Does Gulf War Syndrome Qualify for VA Disability Benefits?

Gulf War Syndrome is now an accepted medical condition. For this reason, disabled vets with Gulf War Syndrome can apply for monthly VA disability benefits.

What Is Gulf War Syndrome?

Gulf War Syndrome is a condition that affects about 36% of Gulf War veterans. It may include several medically unexplained chronic illnesses or symptoms, such as:

The Department of Veterans Affairs refers to Gulf War Syndrome as “chronic multi-symptom illness” and “undiagnosed illnesses.” The VA prefers not to call it “Gulf War Syndrome,” since symptoms can vary so widely.

Experts believe exposure to chemicals and other airborne hazards may cause Gulf War Syndrome. Gulf War vets whose symptoms last 6 months or longer may qualify for VA “presumptive disability” status.

Related: C&P Exam Success Tips for Disabled Veterans

Who Can File A VA Disability Claim for Gulf War Syndrome?

Gulf War veterans that served in the Southwest Asia theater of military operations may have eligible GWS claims. However, you cannot file a Gulf War Syndrome claim if you:

  • Are dishonorably discharged
  • Were discharged from active military duty before August 2, 1990
  • Have a VA disability rating that’s below 10%

Eligible veterans have until December 31, 2021 to claim VA benefits for Gulf War Syndrome. Not sure if your health problems may qualify? The VA’s eligibility guidelines state that:

  • No other cause must exist for your disability or illness other than Gulf War military service.
  • Your symptoms must last 6 months or longer to qualify.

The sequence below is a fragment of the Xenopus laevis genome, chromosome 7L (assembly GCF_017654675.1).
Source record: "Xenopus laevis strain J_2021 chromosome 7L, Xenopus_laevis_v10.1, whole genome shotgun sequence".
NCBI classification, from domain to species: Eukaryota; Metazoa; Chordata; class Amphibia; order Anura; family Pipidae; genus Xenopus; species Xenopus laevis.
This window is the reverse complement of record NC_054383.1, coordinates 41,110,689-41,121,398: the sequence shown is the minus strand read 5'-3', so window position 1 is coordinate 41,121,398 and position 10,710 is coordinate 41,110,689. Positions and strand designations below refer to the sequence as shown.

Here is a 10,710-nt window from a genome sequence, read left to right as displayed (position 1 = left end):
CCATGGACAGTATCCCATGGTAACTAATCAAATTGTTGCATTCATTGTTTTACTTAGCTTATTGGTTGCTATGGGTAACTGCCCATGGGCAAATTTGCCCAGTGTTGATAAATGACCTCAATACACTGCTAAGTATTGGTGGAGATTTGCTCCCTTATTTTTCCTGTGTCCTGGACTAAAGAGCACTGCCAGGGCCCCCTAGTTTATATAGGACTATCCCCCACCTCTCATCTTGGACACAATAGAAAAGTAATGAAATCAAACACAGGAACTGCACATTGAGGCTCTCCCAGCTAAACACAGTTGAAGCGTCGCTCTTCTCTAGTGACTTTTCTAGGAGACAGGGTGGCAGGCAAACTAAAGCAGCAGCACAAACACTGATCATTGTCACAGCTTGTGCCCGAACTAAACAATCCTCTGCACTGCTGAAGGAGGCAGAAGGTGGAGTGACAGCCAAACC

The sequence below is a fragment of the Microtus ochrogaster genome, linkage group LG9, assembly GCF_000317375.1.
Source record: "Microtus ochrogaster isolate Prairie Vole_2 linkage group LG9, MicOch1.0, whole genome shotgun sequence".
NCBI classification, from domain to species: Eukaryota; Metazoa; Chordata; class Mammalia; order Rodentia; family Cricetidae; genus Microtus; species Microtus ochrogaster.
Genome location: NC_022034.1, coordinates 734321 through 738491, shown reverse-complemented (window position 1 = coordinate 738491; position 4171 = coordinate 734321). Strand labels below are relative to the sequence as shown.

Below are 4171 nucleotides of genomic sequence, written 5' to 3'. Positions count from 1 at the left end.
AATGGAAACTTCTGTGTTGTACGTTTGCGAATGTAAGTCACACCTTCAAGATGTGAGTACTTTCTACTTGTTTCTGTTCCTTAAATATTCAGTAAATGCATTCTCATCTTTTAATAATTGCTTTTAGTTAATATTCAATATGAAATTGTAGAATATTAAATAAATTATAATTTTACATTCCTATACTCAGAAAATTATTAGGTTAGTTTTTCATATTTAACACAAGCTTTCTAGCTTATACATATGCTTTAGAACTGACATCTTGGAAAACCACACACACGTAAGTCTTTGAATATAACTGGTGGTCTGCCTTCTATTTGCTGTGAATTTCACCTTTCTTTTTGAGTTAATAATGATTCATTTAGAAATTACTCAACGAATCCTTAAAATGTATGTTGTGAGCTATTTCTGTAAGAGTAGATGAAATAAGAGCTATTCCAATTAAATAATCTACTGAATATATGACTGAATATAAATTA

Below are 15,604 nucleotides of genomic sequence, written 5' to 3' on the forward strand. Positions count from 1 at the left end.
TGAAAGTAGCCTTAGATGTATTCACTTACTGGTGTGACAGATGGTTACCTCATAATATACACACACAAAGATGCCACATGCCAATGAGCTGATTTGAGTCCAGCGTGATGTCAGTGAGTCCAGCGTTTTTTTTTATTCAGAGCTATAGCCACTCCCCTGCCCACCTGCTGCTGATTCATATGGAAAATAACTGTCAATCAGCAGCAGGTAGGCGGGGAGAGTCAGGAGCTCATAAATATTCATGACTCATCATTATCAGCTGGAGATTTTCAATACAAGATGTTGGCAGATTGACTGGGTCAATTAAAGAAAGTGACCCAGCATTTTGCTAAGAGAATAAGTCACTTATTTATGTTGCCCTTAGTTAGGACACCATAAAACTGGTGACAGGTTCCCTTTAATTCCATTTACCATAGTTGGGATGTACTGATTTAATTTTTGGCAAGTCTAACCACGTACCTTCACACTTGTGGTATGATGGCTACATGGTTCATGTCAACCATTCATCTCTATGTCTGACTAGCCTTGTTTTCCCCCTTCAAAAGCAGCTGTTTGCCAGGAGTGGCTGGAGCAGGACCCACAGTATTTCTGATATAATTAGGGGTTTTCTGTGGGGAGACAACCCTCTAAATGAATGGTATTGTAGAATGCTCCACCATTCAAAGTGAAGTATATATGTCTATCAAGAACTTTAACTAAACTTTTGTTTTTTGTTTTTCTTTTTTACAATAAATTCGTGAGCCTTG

• You must submit medical evidence showing regular treatments for your condition, or the VA may require a medical exam.

In addition, Gulf War vets with infectious diseases (like Lou Gehrig’s disease/ALS) may also qualify.

Undiagnosed Illnesses & Symptoms That May Qualify for VA Disability

Even without an official diagnosis from your doctor, you can still file a Gulf War Syndrome claim. Some Gulf War Syndrome symptoms that may qualify without a doctor’s diagnosis include:

  • Abnormal weight loss
  • Fatigue (this may indicate undiagnosed Chronic Fatigue Syndrome or fibromyalgia)
  • Heart disease
  • Muscle and joint pain
  • Headaches
  • Menstrual disorders
  • Neurological and psychological problems
  • Skin conditions
  • Breathing issues
  • Sleep problems

Gulf War vets with chronic stomach issues may also qualify. The VA defines “functional gastrointestinal disorders” as unexplained digestion problems. Examples may include:

  • Irritable bowel syndrome
  • Heartburn or indigestion
  • Vomiting
  • Constipation
  • Bloating
  • Abdominal pain syndrome
  • Trouble swallowing (dysphagia)

Gulf War vets with symptoms like these don’t need to prove a service connection. Instead, the VA presumes any GWS illness with a 10% or higher disability rating automatically qualifies.

The VA denies most Gulf War Syndrome disability claims, according to a 2017 Government Accountability Office report. Why? The GAO report shows up to 90% of VA medical examiners aren’t trained to diagnose Gulf War Syndrome. That’s because the VA made this specific type of exam training optional.

From 2010 to 2015, the VA approved just 17% of GWS claims (18,000 in 102,000). Besides denying GWS claims 3x more often, the GAO report also says those vets waited four months longer for decisions.

If this happens to you or to someone you love, help is available. You can talk to a VA-accredited lawyer for free and get confidential answers to your questions. Every consultation we give is 100% free and comes with no obligation to proceed afterwards. The most recent VBA report shows that 4 in every 5 disabled vets with lawyers prevail against the VA.

Ready to see if you may qualify? Click the button below to start your free benefits evaluation now!

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Laura Schaefer is the author of The Teashop Girls, The Secret Ingredient, and Littler Women: A Modern Retelling. She is also an active co-author or ghostwriter of several nonfiction books on personal and business development. Laura currently lives in Windermere, Florida with her husband and daughter and works with clients all over the world. Visit her online at and